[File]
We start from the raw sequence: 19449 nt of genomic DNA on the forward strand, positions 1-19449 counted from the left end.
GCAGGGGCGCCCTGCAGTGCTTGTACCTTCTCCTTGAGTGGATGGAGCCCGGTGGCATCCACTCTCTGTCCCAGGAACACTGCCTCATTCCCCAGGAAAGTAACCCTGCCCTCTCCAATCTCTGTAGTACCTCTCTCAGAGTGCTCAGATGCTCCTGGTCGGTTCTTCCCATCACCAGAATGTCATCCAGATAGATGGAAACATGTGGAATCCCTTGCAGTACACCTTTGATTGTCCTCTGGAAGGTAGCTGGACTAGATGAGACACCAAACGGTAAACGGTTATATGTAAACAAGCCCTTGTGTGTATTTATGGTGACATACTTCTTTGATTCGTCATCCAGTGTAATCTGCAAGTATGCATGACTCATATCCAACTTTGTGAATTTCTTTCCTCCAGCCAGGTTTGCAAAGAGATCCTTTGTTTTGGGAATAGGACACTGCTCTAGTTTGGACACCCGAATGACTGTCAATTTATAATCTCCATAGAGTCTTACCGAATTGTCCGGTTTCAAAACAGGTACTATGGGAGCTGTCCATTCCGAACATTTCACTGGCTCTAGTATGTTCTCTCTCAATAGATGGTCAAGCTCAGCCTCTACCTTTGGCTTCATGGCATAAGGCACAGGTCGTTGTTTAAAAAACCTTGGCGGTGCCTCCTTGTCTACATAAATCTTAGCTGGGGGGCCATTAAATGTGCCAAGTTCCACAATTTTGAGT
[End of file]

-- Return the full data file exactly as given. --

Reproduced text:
We start from the raw sequence: 19449 nt of genomic DNA on the forward strand, positions 1-19449 counted from the left end.
GCAGGGGCGCCCTGCAGTGCTTGTACCTTCTCCTTGAGTGGATGGAGCCCGGTGGCATCCACTCTCTGTCCCAGGAACACTGCCTCATTCCCCAGGAAAGTAACCCTGCCCTCTCCAATCTCTGTAGTACCTCTCTCAGAGTGCTCAGATGCTCCTGGTCGGTTCTTCCCATCACCAGAATGTCATCCAGATAGATGGAAACATGTGGAATCCCTTGCAGTACACCTTTGATTGTCCTCTGGAAGGTAGCTGGACTAGATGAGACACCAAACGGTAAACGGTTATATGTAAACAAGCCCTTGTGTGTATTTATGGTGACATACTTCTTTGATTCGTCATCCAGTGTAATCTGCAAGTATGCATGACTCATATCCAACTTTGTGAATTTCTTTCCTCCAGCCAGGTTTGCAAAGAGATCCTTTGTTTTGGGAATAGGACACTGCTCTAGTTTGGACACCCGAATGACTGTCAATTTATAATCTCCATAGAGTCTTACCGAATTGTCCGGTTTCAAAACAGGTACTATGGGAGCTGTCCATTCCGAACATTTCACTGGCTCTAGTATGTTCTCTCTCAATAGATGGTCAAGCTCAGCCTCTACCTTTGGCTTCATGGCATAAGGCACAGGTCGTTGTTTAAAAAACCTTGGCGGTGCCTCCTTGTCTACATAAATCTTAGCTGGGGGGCCATTAAATGTGCCAAGTTCCACAATTTTGAGT